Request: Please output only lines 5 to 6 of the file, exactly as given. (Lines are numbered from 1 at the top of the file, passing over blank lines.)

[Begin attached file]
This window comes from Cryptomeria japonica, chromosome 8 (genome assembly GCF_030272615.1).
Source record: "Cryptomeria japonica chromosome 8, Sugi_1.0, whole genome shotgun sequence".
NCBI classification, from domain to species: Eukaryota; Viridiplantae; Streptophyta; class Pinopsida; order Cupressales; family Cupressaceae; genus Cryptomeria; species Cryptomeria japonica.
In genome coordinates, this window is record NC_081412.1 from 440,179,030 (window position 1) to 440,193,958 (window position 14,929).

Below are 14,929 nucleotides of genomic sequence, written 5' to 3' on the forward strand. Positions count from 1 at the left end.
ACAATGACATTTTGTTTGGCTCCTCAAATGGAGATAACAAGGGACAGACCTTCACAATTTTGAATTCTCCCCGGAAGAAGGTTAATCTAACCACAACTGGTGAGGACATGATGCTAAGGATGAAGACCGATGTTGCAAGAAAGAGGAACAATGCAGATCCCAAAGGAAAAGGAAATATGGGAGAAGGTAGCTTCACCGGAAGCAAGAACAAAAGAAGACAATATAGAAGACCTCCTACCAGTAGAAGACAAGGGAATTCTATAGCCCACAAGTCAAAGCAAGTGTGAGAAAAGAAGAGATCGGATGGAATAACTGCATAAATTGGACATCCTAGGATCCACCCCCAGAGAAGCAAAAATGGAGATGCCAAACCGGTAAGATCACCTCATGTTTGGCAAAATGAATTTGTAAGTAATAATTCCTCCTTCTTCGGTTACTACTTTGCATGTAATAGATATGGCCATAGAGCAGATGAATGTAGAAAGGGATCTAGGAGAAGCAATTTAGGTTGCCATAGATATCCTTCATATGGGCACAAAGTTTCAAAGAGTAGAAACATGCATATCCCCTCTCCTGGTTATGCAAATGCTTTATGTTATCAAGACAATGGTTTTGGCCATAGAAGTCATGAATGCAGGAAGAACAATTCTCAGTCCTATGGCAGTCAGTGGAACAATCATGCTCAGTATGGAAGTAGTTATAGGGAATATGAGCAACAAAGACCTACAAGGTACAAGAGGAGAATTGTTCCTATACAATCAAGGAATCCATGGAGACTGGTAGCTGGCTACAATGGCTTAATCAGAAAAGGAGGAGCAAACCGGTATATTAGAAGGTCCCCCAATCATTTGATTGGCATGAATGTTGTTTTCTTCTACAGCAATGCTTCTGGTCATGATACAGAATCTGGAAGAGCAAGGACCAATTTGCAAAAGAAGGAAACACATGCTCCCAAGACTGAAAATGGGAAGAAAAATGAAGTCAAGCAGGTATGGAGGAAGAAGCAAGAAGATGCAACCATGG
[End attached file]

Below are 14,929 nucleotides of genomic sequence, written 5' to 3' on the forward strand. Positions count from 1 at the left end.
ACAATGACATTTTGTTTGGCTCCTCAAATGGAGATAACAAGGGACAGACCTTCACAATTTTGAATTCTCCCCGGAAGAAGGTTAATCTAACCACAACTGGTGAGGACATGATGCTAAGGATGAAGACCGATGTTGCAAGAAAGAGGAACAATGCAGATCCCAAAGGAAAAGGAAATATGGGAGAAGGTAGCTTCACCGGAAGCAAGAACAAAAGAAGACAATATAGAAGACCTCCTACCAGTAGAAGACAAGGGAATTCTATAGCCCACAAGTCAAAGCAAGTGTGAGAAAAGAAGAGATCGGATGGAATAACTGCATAAATTGGACATCCTAGGATCCACCCCCAGAGAAGCAAAAATGGAGATGCCAAACCGGTAAGATCACCTCATGTTTGGCAAAATGAATTTGTAAGTAATAATTCCTCCTTCTTCGGTTACTACTTTGCATGTAATAGATATGGCCATAGAGCAGATGAATGTAGAAAGGGATCTAGGAGAAGCAATTTAGGTTGCCATAGATATCCTTCATATGGGCACAAAGTTTCAAAGAGTAGAAACATGCATATCCCCTCTCCTGGTTATGCAAATGCTTTATGTTATCAAGACAATGGTTTTGGCCATAGAAGTCATGAATGCAGGAAGAACAATTCTCAGTCCTATGGCAGTCAGTGGAACAATCATGCTCAGTATGGAAGTAGTTATAGGGAATATGAGCAACAAAGACCTACAAGGTACAAGAGGAGAATTGTTCCTATACAATCAAGGAATCCATGGAGACTGGTAGCTGGCTACAATGGCTTAATCAGAAAAGGAGGAGCAAACCGGTATATTAGAAGGTCCCCCAATCATTTGATTGGCATGAATGTTGTTTTCTTCTACAGCAATGCTTCTGGTCATGATACAGAATCTGGAAGAGCAAGGACCAATTTGCAAAAGAAGGAAACACATGCTCCCAAGACTGAAAATGGGAAGAAAAATGAAGTCAAGCAGGTATGGAGGAAGAAGCAAGAAGATGCAACCATGG